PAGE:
i. Reasonable force was used to prevent a crime

It is well-established, both in our common law and in legislation (section 3(1) of the Criminal Law Act 1967, as you ask) that a person is entitled to use reasonable force to prevent the commission of a crime.

All defendants argued that the public display by the council of the Edward Colson statue was itself a crime, or potentially two crimes. First, it was said that displaying the statue amounted to an offence of displaying indecent material contrary to section 1 of the Indecent Displays (Control) Act 1981.

Second, it was said that there was an offence of displaying a visible representation which is abusive, within the sight of a person likely to be caused distress by it, contrary to section 5 of the Public Order Act 1986.

It was this element of the case that resulted in expert evidence being given by historian Professor David Olusoga, who detailed the history of Edward Colston, the role that the Royal African Company, of which Colston was CEO, played in enslaving and shipping African people, and of the violence and brutality inflicted by the RAC upon tens of thousands of enslaved people. It was argued by the defence that the public display of a memorial to Colston was therefore both indecent and abusive, such as to render it criminal under the two Acts cited above.

Now when considering this defence, there were three key questions for the jury:

  1. Did the defendants honestly believe that a crime was being committed? (Note that the question is not whether a crime had been committed by displaying the statue, but whether the defendants honestly believed that a crime was being committed)
  2. Were the defendants’ actions in order to prevent one or both of those crimes?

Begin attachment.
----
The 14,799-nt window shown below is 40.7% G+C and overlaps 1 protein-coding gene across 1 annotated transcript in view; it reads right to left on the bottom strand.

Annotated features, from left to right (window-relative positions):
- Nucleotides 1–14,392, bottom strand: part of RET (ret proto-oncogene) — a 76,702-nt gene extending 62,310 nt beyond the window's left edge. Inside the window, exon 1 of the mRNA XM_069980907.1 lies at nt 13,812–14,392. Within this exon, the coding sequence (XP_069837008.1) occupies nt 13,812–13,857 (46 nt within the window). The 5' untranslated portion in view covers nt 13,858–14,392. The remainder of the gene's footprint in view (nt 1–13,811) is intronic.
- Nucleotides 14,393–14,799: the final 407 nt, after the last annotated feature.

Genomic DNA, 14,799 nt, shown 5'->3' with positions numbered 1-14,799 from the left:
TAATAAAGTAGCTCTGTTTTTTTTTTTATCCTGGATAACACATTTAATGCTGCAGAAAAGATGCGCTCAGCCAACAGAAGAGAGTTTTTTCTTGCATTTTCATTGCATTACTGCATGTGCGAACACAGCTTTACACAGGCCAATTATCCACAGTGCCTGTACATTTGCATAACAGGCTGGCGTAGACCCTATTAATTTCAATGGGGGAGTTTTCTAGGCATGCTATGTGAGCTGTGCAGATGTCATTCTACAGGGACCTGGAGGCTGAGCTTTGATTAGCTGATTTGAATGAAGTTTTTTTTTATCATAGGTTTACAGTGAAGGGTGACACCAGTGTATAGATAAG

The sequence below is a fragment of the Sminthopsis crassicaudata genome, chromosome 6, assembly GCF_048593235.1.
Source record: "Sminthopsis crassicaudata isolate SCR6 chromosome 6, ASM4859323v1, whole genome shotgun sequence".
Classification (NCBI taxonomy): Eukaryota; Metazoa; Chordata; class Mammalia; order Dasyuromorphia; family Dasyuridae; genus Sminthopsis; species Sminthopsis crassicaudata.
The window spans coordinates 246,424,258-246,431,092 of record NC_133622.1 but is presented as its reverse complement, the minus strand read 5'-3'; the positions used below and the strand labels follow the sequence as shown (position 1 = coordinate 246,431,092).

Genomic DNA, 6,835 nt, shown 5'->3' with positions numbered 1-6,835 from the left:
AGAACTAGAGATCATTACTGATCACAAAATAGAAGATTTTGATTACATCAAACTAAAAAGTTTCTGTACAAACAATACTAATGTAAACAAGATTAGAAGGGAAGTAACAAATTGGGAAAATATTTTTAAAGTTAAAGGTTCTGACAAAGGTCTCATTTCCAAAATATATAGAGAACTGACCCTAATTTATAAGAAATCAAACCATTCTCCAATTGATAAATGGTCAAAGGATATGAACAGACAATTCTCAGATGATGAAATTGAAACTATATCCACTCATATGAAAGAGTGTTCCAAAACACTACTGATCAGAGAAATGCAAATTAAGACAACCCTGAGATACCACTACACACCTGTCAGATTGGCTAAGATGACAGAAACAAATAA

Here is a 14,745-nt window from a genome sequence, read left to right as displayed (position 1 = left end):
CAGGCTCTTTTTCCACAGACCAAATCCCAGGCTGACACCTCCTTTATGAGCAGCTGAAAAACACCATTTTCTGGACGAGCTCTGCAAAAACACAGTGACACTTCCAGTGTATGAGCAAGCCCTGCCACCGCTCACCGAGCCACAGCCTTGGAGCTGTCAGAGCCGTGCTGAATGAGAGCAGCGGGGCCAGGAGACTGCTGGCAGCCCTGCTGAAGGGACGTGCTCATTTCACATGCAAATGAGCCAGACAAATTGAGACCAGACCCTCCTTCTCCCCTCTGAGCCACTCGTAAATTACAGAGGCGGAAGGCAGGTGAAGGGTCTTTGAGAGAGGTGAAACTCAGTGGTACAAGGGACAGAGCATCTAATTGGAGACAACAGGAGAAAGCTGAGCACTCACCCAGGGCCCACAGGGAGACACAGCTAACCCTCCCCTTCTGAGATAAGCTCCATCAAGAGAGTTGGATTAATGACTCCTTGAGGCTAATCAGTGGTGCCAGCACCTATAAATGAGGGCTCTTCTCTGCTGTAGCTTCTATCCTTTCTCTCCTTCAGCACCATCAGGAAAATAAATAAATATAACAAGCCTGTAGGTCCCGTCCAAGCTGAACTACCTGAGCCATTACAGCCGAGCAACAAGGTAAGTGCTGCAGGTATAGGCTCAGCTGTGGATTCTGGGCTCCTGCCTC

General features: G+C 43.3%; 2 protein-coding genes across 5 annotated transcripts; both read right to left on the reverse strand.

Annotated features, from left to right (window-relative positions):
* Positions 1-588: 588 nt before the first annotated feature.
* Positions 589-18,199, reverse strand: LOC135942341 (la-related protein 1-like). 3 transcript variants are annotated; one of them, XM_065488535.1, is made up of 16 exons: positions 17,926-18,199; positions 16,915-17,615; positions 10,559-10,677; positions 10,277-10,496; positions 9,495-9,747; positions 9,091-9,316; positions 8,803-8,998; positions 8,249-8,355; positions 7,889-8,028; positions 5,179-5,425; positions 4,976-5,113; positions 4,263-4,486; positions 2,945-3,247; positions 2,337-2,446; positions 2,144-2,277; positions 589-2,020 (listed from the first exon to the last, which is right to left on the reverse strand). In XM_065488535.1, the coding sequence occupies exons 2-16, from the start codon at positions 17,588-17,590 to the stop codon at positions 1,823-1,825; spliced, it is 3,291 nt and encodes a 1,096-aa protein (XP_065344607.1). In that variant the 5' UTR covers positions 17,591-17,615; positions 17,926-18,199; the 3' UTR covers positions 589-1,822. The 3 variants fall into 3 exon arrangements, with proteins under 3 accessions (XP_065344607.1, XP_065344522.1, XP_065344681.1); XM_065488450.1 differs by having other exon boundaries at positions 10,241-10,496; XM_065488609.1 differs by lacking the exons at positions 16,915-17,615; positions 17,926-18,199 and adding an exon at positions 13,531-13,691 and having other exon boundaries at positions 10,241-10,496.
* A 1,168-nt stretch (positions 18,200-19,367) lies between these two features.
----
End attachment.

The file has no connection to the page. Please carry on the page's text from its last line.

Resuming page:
3. If so, did the defendants’ actions amount to the use of reasonable force, in the circumstances as the defendants perceived them to be?

The prosecution case was ‘no’ to each of these questions. And, as mentioned previously (and as I’ll repeat throughout), the prosecution has the burden of disproving this defence.

 

ii. Owners’ consent

 The second ‘lawful excuse’, which set out in section 5 of the Criminal Damage Act 1971, was raised by two of the defendants, who said that they honestly believed that the statue was owned by the people of Bristol, and that had the people of Bristol known of the circumstances, they would have consented to what was done.

The prosecution case was that the defendants had no such belief, and had taken no steps to consult the people of Bristol.

Again, the burden is on the prosecution to disprove the defence. If there’s any doubt, the defendants are entitled to the benefit. That is the cornerstone of our justice system.

 

5. So if the jury were sure that damage was caused and that there was no lawful excuse, they had to convict the defendants, right?

 Not quite. If the jury rejected all of the other defence arguments, there was one final issue for the jury to decide. And, to put it in its simplest terms, it relates to the right to freedom of thought and conscience and the right to freedom of expression.

These rights, the courts have long held, protect not only beliefs – such as anti-racism – but actions associated with protest. Because the alleged damage was caused in the course of a protest, these rights – guaranteed to us all by the European Convention on Human Rights – were engaged in this trial. Now this does not provide a ‘trump card’ – you don’t have an automatic defence to a criminal offence simply because you were acting in according with your beliefs or exercising your right to protest. Limitations on those rights – such as laws preventing criminal damage – are permitted. But, as the Supreme Court recently confirmed, when considering whether a ‘lawful excuse’ exists for potentially criminal acts committed in the exercise of those rights, the courts are required to consider whether convicting the defendants would represent a proportionate interference with the exercising of those rights. In other words, is it necessary in a democratic society, in the interests of public safety or for the protection of the rights of others, that the defendants should be convicted for their actions?